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LGBT Itinerary: How to Spend 3 Days in London

Make it a long weekend and try out this three-day itinerary in London, where there's plenty of neighborhoods, markets, and bars to check out.

With an improved exchange rate, mild climate, and no shortage of things to do, London remains fabulous for travelers keen on urban vacations. To top it off, for gay, lesbian, bisexual, and transgender culture-seekers, London wears the crown of being one of the world's great gay-friendly cities.

London is home to happening neighborhoods like Soho, Vauxhall, Bloomsbury, and the better part of East London. Each offers a seemingly endless assortment of LGBT-geared things to do and see.

But how to narrow it all down? While roaming through central and south London, here are some of the hotspots that you can hit during a quick trip to "The Big Village."

Day 1: Find Some Culture

Start your day a bit north of center ("center" being über-gay Soho) in the neighborhood of Bloomsbury, where you can grab brunch at friendly Giraffe (19-21 Brunswick Centre;, just a quick jaunt from the Russell Square Tube station. Once you're full, head for the UK's first lesbian and gay bookshop Gay's the Word (66 Marchmont Street; Established in 1979, it's endured three decades as London's "straight-friendly gay-family" business, carrying everything "from the liberating to the indulgent."

With your books in hand, stop by the pristine Russell Square Gardens for some people-watching, before digging into some serious local and world history nearby at the British Museum (, at the west end of Great Russell Street. If you're looking for something more feminine than the Elgin Marbles, hop on the Tube to the Aldgate East station for a visit to the Women's Library (25 Old Castle Street;, where you can check out exhibits, events, and other herstory.

Head east via the Piccadilly Circus station to grab a bite at cute basement pub Friendly Society (79 Wardour Street), which remains a neighborhood fave for its funky flair and, well, friendliness. It's a great place to throw back a pint on your way to London's gayest of all musicals, Priscilla Queen of the Desert (, which has dazzled audiences at the Palace Theatre since early 2009.

Day 2: Shop Until You Drop

There's no shortage of shopping in Central London, but Oxford Circus is the big-brand spot. Head down Oxford and Regent Streets for your fix of H&M, Zara and Mango, then roam east to the adorable Carnaby Street for some new Diesel duds. You can also rest your weary feet at the classic Shakespeare's Head pub (29 Great Marlborough St.) for some fish and chips among a lively mix of locals and tourists.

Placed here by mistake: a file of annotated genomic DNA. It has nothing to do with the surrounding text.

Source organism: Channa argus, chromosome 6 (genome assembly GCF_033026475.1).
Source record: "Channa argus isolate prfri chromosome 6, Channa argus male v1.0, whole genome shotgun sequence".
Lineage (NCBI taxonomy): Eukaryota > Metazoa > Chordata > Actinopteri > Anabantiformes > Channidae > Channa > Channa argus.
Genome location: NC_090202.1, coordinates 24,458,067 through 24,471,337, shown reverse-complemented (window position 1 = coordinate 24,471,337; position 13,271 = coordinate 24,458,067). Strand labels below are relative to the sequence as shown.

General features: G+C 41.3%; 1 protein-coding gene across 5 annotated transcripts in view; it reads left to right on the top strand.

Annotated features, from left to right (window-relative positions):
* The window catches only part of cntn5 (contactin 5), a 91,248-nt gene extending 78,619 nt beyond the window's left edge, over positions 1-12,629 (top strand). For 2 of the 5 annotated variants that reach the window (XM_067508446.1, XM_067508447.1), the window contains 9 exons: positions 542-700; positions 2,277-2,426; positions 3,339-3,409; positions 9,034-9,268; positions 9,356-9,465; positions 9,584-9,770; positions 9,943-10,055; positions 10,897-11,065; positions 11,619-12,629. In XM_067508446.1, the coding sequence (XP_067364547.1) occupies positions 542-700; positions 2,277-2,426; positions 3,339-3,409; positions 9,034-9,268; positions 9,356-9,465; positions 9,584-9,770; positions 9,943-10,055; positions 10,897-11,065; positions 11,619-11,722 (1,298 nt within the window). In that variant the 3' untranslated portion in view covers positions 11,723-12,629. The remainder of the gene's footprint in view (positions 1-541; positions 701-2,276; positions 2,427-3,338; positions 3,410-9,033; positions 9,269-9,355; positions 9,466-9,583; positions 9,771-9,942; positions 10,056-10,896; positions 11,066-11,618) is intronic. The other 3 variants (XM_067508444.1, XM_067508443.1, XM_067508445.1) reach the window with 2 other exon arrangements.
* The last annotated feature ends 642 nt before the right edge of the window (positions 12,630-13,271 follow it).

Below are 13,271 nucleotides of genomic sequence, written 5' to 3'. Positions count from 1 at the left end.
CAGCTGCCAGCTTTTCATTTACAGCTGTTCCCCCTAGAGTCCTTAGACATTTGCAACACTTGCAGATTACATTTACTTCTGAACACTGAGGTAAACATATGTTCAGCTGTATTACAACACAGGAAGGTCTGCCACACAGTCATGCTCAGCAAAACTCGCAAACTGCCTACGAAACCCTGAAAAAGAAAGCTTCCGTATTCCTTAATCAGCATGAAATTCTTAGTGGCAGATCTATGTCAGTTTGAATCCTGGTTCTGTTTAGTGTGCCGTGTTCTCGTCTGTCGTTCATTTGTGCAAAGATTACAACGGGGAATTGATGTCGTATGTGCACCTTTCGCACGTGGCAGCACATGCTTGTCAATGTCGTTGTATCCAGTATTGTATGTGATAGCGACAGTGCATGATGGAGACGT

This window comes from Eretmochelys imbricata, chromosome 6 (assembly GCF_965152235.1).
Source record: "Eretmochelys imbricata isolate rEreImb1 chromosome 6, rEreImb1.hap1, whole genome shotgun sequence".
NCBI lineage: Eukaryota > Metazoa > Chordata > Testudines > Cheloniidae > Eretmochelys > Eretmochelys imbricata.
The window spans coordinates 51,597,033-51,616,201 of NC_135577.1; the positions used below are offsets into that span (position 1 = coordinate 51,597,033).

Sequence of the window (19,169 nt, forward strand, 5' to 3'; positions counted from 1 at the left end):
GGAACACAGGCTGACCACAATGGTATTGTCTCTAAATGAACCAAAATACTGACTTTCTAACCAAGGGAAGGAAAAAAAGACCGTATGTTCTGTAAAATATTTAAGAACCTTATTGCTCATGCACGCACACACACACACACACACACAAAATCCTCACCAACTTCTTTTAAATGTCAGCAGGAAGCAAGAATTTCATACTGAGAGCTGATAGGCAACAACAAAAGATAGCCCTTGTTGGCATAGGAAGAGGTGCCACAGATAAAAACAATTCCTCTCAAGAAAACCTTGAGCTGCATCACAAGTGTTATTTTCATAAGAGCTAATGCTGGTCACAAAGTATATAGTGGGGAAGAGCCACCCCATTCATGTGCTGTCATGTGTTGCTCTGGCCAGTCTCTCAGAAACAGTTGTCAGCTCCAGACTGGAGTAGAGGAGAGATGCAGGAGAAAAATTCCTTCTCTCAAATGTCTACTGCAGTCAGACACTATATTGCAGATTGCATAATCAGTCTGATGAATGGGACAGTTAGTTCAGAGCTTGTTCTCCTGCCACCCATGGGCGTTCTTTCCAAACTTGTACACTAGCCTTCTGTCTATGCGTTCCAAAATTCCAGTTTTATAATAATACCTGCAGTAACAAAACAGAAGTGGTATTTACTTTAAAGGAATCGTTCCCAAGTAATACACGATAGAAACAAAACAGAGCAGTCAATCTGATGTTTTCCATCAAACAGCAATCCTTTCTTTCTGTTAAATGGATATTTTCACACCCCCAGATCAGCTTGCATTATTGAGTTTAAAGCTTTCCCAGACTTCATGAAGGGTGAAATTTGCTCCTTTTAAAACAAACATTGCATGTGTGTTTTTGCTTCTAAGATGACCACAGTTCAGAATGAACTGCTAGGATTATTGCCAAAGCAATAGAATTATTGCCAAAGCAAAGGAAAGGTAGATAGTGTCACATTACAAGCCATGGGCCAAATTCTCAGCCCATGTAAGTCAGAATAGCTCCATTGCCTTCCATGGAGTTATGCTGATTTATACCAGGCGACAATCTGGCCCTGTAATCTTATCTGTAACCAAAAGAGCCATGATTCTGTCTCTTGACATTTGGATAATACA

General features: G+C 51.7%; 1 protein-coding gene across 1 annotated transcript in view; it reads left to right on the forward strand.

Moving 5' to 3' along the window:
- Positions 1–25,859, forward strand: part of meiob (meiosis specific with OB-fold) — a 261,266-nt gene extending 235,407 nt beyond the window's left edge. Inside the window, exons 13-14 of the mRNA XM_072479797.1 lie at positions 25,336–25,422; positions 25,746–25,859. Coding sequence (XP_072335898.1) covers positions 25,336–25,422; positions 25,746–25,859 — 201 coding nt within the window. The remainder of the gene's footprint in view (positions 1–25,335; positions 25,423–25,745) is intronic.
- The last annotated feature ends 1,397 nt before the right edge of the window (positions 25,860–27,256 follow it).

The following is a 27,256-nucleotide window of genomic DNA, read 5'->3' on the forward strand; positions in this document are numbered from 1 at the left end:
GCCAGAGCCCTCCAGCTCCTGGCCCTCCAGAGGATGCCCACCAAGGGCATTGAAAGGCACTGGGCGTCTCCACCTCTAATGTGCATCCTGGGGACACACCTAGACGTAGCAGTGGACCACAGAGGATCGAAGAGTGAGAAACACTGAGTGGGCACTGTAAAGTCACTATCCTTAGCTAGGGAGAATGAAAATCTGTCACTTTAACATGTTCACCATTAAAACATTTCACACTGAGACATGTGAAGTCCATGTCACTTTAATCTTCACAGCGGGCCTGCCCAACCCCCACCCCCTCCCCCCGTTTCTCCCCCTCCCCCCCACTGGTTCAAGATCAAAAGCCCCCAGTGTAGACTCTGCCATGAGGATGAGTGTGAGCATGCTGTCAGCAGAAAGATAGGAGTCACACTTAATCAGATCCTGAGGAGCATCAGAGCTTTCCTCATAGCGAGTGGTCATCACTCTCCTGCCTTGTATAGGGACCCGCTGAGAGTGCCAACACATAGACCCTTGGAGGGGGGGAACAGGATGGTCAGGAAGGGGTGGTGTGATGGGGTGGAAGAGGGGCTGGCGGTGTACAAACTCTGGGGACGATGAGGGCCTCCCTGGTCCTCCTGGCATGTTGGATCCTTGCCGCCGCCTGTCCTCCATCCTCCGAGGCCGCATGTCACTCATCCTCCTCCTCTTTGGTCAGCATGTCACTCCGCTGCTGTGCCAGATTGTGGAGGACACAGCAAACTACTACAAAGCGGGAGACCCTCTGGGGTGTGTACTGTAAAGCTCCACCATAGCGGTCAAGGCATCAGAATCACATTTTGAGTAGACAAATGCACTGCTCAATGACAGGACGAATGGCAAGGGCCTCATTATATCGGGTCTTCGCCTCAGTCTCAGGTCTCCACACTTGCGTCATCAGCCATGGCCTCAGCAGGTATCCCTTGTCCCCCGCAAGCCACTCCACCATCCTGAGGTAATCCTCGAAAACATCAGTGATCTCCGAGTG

East London will be a must for those interested in vintage gear and hipster hangouts, with its many local artists, designers and street fashion. The Shoreditch/Brick Lane area is the place to be. Brick Lane is home to a huge Sunday flea market, but with plenty of other stores around, it's still worth a weekday visit. While you're on that end of town, see what's cooking with the east-enders at the George & Dragon pub (2 Hackney Rd.), or the lesbian "members only" Glass Bar (190 Euston Rd.), which you can join if you're a woman and pay £1.

Day 3: Just Have Fun

Sleep in anticipation of a late night, then fill up with a hearty meal at the Breakfast Club (33 D'Arblay St.; From there, wander southeast to check out the gay sophisticates populating Rupert Street, which straddles Soho and Chinatown just east of Piccadilly Circus. They're trendy and beautiful, and prefer strong cocktails to foamy beer.

From there you can head up to Brewer Street, home to assorted rainbow-flagged clubs, shops and the always-popular Prowler adult store (5-7 Brewer Street) to browse all manner of "gay lifestyle" accessories. A starter drink at Village (81 Wardour Street;, will be a send off into a busy night complete with go-go dancers. Or if you're more interested in girl-watching, try the essential Candy Bar (4 Carlisle St.;

Chase your cocktails with some campy dancing at the three-story party house Heaven (, located under the arches at Villiers Street; follow the thumping music from 12am to 12pm daily. Shadow Lounge (5 Brewer St.; ) is a good alternate if you're in the club-hopping mindset.

At the end of it all, when the craving for late-night carbs kicks in, head to Balans Soho (60-62 Old Compton Street;, open until 6am weekends and 5am weekdays -- just in time to head to bed and sleep it off.

Talk with fellow Frommer's travelers on our Great Britain Forum